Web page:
Deinstitutionalisation and Community Living ... - University of Kent

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Deinstitutionalisation and Community Living Intellectual disability services in Scandinavia, Britain and the USA

Edited by Jim Mansell University of Kent at Canterbury and Kent Ericsson University of Uppsala

London: Chapman and Hall

Deinstitutionalisation and Community Living Intellectual Disability Services in Scandinavia, Britain and the USA Jim Mansell and Kent Ericsson (Eds) Contents Chapter Author Filename

1

Editors’ Note Foreword Introduction: towards deinstitutionalisation

Closing institutions 2 Closing Laconia 3 Closing institutions in New York State 4 Issues in community services in Britain 5 Deinstitutionalisation in the Norwegian welfare state Models of community services 6 Housing for the person with intellectual handicap 7 Supported living policies and programs in the USA 8 Quality of support for ordinary living Effects of deinstitutionalisation on service users 9 Immediate psychological effects of deinstitutionalisation 10 Results of deinstitutionalisation in Connecticut 11 Impact of deinstitutionalisation on service users in UK 12 The transition to community services in Norway Effects of deinstitutionalisation on families of service users 13 Relatives’ opinion about institutional closure 14 Family attitudes to deinstitutionalisation in Norway 15 From complaining to campaigning 16 Conclusion: integrating diverse experience References Figure Captions List of contributors Index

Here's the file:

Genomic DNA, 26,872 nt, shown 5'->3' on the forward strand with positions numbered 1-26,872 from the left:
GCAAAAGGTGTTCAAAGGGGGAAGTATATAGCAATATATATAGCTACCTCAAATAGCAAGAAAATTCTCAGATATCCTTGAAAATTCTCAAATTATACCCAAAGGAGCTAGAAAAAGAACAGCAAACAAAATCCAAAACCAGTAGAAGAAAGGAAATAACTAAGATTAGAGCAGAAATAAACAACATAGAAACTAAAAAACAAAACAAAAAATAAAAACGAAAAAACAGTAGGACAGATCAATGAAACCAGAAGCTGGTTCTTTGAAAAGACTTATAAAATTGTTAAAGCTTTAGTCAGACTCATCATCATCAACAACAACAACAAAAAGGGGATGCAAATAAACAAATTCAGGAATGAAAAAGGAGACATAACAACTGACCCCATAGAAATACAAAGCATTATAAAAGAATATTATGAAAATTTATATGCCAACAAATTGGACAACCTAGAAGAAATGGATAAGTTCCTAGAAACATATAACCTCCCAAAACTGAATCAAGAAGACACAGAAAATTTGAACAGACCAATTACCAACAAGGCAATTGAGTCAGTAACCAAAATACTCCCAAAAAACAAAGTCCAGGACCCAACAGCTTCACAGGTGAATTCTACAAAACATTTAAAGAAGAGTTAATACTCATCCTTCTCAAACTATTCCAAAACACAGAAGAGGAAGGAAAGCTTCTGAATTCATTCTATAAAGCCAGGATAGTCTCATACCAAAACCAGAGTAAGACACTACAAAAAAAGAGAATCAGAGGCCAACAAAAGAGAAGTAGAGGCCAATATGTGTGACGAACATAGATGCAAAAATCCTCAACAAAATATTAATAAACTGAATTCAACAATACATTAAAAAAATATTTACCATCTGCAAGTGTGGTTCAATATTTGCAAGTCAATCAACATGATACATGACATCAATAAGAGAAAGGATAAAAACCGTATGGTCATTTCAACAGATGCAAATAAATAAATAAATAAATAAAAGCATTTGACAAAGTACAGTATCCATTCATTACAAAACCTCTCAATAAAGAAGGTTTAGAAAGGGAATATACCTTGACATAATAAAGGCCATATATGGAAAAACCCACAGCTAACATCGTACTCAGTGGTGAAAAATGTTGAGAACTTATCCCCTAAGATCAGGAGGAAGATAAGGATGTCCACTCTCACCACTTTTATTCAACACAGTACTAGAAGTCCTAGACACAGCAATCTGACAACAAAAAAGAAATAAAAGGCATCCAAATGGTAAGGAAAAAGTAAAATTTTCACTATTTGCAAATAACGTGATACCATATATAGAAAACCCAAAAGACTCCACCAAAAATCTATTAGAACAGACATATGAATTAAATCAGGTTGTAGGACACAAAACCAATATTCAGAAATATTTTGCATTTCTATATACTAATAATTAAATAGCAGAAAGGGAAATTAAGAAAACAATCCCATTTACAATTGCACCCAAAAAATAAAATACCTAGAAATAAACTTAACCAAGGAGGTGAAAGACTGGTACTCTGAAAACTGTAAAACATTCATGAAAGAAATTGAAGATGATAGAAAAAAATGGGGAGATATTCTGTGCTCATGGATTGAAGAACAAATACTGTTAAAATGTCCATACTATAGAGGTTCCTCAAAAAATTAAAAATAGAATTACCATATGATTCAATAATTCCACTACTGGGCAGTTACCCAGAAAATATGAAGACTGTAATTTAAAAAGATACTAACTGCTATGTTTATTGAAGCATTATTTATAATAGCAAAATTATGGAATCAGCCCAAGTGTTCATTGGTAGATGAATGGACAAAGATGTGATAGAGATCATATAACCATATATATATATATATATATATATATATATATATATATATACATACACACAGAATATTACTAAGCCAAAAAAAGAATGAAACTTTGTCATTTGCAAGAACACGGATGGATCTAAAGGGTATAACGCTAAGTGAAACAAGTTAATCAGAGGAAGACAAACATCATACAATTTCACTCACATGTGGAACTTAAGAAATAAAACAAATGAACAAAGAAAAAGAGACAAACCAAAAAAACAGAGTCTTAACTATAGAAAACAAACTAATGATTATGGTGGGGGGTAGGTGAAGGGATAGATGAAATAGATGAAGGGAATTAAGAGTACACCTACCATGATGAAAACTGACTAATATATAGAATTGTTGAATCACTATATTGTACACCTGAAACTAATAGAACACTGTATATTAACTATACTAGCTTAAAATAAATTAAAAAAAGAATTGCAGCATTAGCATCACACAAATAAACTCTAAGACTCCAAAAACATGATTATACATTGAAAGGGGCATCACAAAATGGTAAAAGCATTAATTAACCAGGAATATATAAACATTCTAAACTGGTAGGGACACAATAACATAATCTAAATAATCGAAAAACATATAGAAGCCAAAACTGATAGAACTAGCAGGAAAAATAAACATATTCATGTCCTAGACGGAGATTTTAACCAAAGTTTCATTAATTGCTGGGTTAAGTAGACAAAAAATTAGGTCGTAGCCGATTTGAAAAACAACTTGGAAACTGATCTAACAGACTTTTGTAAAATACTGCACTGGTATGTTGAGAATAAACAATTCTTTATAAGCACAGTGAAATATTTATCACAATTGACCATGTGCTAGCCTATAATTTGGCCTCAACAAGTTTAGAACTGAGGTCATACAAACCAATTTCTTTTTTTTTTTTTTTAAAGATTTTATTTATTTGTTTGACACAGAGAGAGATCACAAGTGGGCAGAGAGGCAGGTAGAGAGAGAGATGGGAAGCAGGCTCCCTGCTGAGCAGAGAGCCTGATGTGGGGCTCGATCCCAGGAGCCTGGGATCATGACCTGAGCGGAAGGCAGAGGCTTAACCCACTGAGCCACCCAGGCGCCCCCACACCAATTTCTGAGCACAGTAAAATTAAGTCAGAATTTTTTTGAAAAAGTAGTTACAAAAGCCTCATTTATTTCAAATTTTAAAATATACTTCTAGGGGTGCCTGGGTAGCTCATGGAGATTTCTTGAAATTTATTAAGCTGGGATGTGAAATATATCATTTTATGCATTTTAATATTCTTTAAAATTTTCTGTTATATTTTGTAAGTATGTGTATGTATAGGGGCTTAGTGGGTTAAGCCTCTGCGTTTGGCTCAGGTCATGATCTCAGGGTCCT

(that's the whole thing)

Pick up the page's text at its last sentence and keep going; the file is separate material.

Mansell and Ericsson Bradley Ericsson and Mansell

Shumway Castellani Mansell Tossebro

Ericsson Allard Felce

Saloviita Conroy Emerson and Hatton Sandvin

Tuvesson and Ericsson Tossebro Brown, Orlowska and Mansell Mansell and Ericsson

Deinstitutionalisation and Community Living Intellectual disability services in Scandinavia, Britain and the USA Contributors Mary Ann Allard PhD Administrator Governor’s Commission on Mental Retardation Saltonstall Building Room 1103A Boston MA 02202 USA Valerie Bradley President Human Services Research Institute 2336 Massachusetts Avenue Cambridge, MA 02140 USA Hilary Brown PhD Senior Lecturer in Learning Disability Tizard Centre Beverley Farm University of Kent at Canterbury Canterbury Kent, CT2 7LZ UK Paul Castellani PhD Director of Program Research New York State Office of Mental Retardation and Developmental Disabilities 44 Holland Avenue Albany, New York, 12229 USA James Conroy PhD Conroy Output Analysts, Inc 113 Sibley Avenue Ardmore, PA 19003 USA Eric Emerson Deputy Director Hester Adrian Research Centre University of Manchester Manchester M13 9PL UK

Kent Ericsson Research Psychologist Centre for Handicap Research Uppsala University Box 170047 S-750 17 Uppsala Sweden Professor David Felce PhD Director Welsh Centre for Learning Disabilities Meridian Court North Road Cardiff CF4 3BL Wales UK Chris Hatton Research Fellow Hester Adrian Research Centre University of Manchester Manchester M13 9PL UK Professor Jim Mansell Director Tizard Centre Beverley Farm University of Kent at Canterbury Canterbury Kent, CT2 7LZ UK Danuta Orlowska Lecturer in Learning Disability Tizard Centre Beverley Farm University of Kent at Canterbury Canterbury Kent, CT2 7LZ UK Timo Saloviita University of Jyväskylä Department of Special Education PO Box 35 SF-40351 Jyväskylä Finland

Johans Sandvin Nordlandsforskning Mörkved PO Box 6003 N-8016 Bodö Norway Donald Shumway Director New Hampshire Division of Mental Health and Developmental Services State Office Park South 105 Pleasant Street, Concord New Hampshire 03301 USA Barbro Tuvesson Social Worker Ekängsvägen 37 541 41 Skövde Sweden Jan Tøssebro Department of Sociology University of Trondheim N-7055 Dragvoll Norway

Valerie Bradley Vice-Chair and Presiding Officer of the US President's Committee on Mental Retardation

The true consequences of major changes in any sphere of public policy are revealed in a frustratingly slow fashion. Even when dramatic shifts are accompanied by